I wanted to tell the story of how important it is for the American press to get it right because when they don’t get it right, the consequences can be horrible.  It's true in the case of Iraq, and also in the case of what happened during the Vietnam War, which I also thought we fought based on a lie.  

That’s why I told the story, because nobody should have to go to war based on a lie.  There should always be a real reason why young people are asked to put their lives on the line.  It better be based on something that’s honest and true and real. 

Tommy Lee Jones as legendary Vietnam War correspondent Joe Galloway in "Shock and Awe" (Castle Rock)

A lot of people think we should've learned those lessons in Vietnam. The Iraq War was only a generation after Vietnam. The media should have learned a lot of hard lessons from how they covered the conflict in Southeast Asia.  Why do you think they forgot those lessons so quickly?

Back in the days of Vietnam, the country was caught up in a fervor of communism supposedly taking over the world. When I was a kid, I remember doing these duck and cover drills, where we had to jump under our desks for fear of a nuclear bomb hitting.  That was a big fear that spread throughout our country and throughout the world.  The idea that there was a country that was going to be turning communist at the time was scary to a lot of people.  

Yet, half the country didn’t believe that there was going to be this domino theory if one country went communist.  We were obviously proven right because it didn’t work out that way.  

Vietnam fought on the side of the Americans during the second World War.  And we promised them after the second World War that they would get their independence from the French.  When we realized that they might become a communist country, we didn’t allow a free election to happen and it forced the north to eventually invade the south.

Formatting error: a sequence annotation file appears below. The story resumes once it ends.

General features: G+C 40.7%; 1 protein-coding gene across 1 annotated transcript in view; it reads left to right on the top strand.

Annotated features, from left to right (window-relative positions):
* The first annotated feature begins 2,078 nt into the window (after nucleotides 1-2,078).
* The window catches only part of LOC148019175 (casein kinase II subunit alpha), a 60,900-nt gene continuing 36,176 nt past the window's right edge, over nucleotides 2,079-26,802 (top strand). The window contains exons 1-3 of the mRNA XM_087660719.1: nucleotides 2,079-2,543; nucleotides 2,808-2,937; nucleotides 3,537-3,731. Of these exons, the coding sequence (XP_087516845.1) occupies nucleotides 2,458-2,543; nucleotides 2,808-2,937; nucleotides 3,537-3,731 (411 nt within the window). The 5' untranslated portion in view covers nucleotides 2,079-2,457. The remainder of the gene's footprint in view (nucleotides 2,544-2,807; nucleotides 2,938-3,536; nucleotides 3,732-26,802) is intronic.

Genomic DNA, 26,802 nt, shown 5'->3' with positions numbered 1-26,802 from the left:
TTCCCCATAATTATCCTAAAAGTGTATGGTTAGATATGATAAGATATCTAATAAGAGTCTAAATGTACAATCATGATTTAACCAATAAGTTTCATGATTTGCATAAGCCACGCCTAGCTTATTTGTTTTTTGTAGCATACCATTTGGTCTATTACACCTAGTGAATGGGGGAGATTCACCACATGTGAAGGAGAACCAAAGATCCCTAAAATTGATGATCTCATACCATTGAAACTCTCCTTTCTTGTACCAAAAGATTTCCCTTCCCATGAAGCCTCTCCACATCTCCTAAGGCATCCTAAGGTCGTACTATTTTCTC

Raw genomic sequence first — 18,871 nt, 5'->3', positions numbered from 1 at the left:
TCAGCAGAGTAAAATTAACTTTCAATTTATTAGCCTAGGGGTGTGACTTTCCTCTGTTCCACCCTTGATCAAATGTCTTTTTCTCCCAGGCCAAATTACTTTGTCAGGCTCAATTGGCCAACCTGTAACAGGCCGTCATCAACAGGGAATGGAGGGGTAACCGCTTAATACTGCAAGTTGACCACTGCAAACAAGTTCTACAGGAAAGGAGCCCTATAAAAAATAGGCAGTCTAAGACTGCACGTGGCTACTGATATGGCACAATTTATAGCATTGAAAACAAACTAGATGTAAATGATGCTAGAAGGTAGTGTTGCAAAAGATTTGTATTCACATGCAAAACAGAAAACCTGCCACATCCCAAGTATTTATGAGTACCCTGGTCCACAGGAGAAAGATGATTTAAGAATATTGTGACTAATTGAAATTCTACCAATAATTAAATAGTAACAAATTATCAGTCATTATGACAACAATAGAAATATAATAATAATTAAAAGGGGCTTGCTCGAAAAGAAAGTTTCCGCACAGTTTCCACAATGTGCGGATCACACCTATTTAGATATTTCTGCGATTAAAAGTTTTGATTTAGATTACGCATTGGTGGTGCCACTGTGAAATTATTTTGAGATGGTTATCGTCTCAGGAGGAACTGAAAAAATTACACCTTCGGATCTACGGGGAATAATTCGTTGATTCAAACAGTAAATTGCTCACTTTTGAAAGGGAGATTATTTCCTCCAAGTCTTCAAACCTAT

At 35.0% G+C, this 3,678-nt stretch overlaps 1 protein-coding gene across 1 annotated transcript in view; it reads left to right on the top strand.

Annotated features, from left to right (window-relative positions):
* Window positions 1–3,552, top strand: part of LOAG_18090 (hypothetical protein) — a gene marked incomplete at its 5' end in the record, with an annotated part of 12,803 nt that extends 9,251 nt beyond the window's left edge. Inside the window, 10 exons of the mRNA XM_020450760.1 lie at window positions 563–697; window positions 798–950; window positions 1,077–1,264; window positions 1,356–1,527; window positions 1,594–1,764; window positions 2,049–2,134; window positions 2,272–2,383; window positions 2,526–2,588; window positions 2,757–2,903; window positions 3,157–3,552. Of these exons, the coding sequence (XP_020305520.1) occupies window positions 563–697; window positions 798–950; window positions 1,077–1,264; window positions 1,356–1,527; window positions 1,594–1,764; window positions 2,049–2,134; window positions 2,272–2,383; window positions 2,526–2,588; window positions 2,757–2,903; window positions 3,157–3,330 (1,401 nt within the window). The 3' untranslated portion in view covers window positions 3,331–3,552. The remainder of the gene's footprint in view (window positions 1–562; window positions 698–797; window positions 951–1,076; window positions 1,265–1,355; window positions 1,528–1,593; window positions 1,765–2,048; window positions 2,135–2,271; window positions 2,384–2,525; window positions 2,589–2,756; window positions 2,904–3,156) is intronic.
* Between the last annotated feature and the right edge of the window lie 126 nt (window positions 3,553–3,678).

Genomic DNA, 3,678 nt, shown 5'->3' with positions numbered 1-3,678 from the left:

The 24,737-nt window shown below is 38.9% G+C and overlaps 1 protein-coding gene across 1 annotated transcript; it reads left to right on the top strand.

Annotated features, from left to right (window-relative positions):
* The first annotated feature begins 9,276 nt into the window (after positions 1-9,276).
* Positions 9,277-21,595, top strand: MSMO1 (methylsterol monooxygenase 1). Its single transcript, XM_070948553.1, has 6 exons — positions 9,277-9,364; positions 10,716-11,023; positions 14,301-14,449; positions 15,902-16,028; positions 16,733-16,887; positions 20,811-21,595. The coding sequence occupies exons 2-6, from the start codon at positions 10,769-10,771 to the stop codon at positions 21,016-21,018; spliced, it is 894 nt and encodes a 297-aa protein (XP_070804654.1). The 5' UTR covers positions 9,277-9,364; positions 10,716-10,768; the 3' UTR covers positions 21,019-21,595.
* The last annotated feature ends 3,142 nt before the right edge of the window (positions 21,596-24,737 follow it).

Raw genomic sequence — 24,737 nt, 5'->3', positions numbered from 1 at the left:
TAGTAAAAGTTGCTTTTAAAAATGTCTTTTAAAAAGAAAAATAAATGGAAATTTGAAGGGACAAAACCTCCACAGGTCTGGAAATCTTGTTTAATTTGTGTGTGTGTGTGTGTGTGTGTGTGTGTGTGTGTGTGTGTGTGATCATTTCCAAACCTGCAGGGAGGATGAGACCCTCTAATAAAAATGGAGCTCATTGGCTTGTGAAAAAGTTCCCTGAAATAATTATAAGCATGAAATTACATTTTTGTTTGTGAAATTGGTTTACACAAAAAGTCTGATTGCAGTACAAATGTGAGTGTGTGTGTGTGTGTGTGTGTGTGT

But we didn’t get into it until the lie of the Gulf of Tonkin Resolution came into play, where there was supposedly an American ship that was sunk in the Gulf of Tonkin. The point is, we were swept up in this fear of communism.  

After 9/11, I think we were swept up in the fear of Islamic terrorism pervading our country.  So it’s understandable why people would get swept up in that fear, but the American press has to be at arm’s length with all that.  They have to be dispassionate.  They have to look at things through a cynical eye and a skeptical eye to get to the truth.  So we saw it happen twice in my lifetime and I couldn’t believe that it was happening twice in my lifetime.  

Now we’re at a point where we’re even more divided than we ever have been.  There are two factions of mainstream media that are putting out completely different narratives and it’s harder than ever now to break through with something that is true.  So it’s a cautionary tale to say that unless we have an honest and free and open press that is able to get to the truth, democracy will not survive. That’s really what the film is about.  

Luke Tennie in "Shock and Awe." (Castle Rock)

"Shock and Awe" is bookended by the story of one soldier’s experiences in Iraq, something that brings home the consequences of those decisions.  

I saw a documentary about a soldier who signed up right after 9/11. He was sent to Afghanistan to fight against the influences of the Taliban, which allowed Al Qaeda to exist inside of Afghanistan.  

The mission was to find the Taliban and take out Osama Bin Laden. That didn’t happen. The next thing he knows, he's being transferred to Iraq. He didn’t understand why, because Iraq had not attacked us.  He's literally in Iraq for less than a week when his transport gets hit by an IED and he loses the use of his legs for the rest of his life. He becomes an anti-Iraq War guy.  He wasn’t to begin with.  He came from a military family, everybody had served in his family.